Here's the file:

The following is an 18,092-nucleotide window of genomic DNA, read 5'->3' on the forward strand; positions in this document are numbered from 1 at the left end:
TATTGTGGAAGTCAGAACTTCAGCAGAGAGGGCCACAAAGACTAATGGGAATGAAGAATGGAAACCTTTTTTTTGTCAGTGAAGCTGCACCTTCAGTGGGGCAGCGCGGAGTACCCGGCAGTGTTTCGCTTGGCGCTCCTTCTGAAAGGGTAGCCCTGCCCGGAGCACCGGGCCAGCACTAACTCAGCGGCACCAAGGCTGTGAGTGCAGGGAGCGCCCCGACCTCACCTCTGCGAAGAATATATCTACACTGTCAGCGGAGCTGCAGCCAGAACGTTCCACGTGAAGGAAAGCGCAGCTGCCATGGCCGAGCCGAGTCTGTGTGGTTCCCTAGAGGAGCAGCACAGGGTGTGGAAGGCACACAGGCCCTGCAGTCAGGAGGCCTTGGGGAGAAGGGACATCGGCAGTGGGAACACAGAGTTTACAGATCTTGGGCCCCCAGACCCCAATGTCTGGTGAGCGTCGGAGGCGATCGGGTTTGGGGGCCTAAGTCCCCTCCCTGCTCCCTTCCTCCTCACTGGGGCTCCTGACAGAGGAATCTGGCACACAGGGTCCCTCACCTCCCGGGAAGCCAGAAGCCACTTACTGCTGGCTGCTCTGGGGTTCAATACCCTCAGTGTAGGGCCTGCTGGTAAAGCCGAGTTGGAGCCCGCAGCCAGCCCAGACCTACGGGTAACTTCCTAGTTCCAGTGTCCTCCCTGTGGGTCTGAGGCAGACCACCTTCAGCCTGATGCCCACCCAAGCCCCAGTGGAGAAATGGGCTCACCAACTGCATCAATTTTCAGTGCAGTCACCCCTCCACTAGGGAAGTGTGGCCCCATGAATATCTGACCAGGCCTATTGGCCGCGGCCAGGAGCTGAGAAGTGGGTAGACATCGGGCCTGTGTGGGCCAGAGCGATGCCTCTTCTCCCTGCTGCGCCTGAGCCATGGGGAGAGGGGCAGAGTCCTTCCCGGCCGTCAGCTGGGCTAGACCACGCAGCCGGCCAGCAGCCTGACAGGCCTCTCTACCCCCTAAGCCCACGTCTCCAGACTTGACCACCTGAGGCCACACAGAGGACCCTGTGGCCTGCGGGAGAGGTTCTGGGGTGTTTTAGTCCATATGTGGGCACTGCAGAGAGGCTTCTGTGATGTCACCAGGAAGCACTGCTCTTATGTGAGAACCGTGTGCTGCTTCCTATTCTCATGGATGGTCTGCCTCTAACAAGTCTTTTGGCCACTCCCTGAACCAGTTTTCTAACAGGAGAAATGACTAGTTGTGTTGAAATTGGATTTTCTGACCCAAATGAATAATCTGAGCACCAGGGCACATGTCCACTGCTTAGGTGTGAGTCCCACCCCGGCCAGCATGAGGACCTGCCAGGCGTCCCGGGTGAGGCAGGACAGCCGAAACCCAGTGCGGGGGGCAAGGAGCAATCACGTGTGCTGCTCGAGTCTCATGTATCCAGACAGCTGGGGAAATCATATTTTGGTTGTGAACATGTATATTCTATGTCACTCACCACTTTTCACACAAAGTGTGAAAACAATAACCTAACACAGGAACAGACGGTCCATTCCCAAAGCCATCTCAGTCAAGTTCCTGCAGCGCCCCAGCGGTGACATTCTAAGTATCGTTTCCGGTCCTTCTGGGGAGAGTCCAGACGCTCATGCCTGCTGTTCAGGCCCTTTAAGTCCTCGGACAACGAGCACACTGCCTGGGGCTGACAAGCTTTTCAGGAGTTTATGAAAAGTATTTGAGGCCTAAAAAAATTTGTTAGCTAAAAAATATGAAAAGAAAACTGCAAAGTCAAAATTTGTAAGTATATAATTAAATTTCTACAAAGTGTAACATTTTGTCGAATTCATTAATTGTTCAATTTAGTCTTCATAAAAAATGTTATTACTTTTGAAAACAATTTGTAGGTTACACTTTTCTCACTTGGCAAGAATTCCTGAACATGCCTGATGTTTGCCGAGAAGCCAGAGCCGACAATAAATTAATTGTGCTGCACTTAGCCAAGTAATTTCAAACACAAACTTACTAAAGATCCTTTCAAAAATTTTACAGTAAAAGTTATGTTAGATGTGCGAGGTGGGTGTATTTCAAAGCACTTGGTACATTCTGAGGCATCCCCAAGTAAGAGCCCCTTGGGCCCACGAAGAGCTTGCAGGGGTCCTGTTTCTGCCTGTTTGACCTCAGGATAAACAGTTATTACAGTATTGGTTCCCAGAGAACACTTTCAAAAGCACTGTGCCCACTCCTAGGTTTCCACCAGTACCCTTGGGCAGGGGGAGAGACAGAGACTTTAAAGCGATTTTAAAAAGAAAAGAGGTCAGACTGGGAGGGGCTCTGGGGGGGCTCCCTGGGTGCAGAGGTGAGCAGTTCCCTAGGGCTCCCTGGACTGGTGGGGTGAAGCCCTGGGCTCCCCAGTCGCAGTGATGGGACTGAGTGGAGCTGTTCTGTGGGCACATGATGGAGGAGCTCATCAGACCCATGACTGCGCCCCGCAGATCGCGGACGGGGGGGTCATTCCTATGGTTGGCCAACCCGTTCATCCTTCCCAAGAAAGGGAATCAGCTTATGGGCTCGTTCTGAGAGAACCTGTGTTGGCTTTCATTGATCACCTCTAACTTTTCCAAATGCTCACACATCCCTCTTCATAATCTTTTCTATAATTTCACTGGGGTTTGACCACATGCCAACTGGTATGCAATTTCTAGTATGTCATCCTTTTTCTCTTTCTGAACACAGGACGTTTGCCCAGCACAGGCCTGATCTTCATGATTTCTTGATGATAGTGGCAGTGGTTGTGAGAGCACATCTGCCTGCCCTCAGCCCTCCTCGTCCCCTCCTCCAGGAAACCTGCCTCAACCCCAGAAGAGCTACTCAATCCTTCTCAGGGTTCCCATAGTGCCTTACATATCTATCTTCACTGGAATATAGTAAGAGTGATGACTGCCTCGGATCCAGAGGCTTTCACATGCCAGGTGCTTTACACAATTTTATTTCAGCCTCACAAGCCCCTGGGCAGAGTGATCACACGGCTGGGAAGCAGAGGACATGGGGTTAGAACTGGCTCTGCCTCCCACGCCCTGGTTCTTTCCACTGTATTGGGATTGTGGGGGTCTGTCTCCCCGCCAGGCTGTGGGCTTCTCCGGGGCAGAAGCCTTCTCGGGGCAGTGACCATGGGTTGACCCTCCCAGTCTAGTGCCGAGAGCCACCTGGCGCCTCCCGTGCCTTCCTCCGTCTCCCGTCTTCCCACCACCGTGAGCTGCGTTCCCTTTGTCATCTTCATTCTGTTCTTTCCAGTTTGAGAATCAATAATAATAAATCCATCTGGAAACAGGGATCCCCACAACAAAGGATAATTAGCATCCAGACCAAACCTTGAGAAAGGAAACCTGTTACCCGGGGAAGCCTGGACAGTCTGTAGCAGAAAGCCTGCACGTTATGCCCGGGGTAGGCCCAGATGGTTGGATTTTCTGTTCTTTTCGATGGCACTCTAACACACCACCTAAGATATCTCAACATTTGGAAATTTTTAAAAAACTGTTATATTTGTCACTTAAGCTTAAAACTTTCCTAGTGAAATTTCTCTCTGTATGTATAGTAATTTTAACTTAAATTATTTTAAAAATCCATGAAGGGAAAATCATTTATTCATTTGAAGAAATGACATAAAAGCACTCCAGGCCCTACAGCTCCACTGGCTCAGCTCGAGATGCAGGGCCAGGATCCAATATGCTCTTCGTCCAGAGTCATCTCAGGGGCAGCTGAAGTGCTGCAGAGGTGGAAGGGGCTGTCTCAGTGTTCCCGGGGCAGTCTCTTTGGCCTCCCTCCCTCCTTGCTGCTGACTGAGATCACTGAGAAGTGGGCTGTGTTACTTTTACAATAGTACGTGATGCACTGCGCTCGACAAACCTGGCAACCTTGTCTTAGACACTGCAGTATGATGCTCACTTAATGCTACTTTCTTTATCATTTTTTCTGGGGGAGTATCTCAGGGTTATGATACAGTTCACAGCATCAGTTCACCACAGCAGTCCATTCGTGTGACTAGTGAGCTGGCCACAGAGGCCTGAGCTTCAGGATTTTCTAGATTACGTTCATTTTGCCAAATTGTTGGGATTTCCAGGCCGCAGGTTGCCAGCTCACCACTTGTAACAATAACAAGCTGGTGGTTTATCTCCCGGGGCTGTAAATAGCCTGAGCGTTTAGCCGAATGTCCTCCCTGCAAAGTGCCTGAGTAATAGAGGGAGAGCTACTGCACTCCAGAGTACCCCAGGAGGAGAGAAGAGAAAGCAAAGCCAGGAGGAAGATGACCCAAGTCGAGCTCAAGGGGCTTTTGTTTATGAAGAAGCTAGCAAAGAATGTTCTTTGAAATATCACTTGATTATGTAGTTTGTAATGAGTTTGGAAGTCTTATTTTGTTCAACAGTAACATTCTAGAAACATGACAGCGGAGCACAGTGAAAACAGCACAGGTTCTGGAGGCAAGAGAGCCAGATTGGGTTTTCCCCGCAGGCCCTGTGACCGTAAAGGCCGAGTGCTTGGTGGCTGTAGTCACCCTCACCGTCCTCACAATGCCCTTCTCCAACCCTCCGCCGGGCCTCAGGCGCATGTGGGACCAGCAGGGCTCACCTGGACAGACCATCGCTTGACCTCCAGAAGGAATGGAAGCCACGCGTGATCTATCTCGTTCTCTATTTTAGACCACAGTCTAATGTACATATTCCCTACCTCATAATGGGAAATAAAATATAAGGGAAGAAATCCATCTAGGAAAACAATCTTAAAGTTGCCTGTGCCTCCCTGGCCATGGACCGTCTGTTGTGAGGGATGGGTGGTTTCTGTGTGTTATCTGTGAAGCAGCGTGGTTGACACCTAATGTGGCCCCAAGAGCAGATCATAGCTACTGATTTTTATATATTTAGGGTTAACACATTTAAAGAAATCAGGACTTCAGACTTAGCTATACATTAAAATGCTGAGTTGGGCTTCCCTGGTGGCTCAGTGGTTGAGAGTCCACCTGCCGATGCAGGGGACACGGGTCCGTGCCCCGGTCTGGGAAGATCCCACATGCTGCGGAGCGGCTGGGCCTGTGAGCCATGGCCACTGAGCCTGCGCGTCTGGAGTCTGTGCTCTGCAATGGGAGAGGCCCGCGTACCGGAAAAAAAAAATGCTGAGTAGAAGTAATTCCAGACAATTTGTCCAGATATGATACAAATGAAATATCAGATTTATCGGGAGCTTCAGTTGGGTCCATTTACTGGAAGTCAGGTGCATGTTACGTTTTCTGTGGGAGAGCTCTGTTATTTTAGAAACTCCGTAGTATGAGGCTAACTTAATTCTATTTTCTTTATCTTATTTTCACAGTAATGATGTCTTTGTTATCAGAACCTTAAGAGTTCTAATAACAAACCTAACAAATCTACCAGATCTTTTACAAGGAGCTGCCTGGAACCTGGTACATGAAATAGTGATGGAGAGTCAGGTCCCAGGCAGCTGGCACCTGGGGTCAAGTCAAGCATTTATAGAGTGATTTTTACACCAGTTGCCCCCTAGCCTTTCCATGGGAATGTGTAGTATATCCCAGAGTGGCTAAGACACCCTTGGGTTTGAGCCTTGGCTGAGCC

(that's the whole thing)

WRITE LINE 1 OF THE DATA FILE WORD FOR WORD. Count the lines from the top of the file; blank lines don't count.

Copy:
The following is an 18,092-nucleotide window of genomic DNA, read 5'->3' on the forward strand; positions in this document are numbered from 1 at the left end: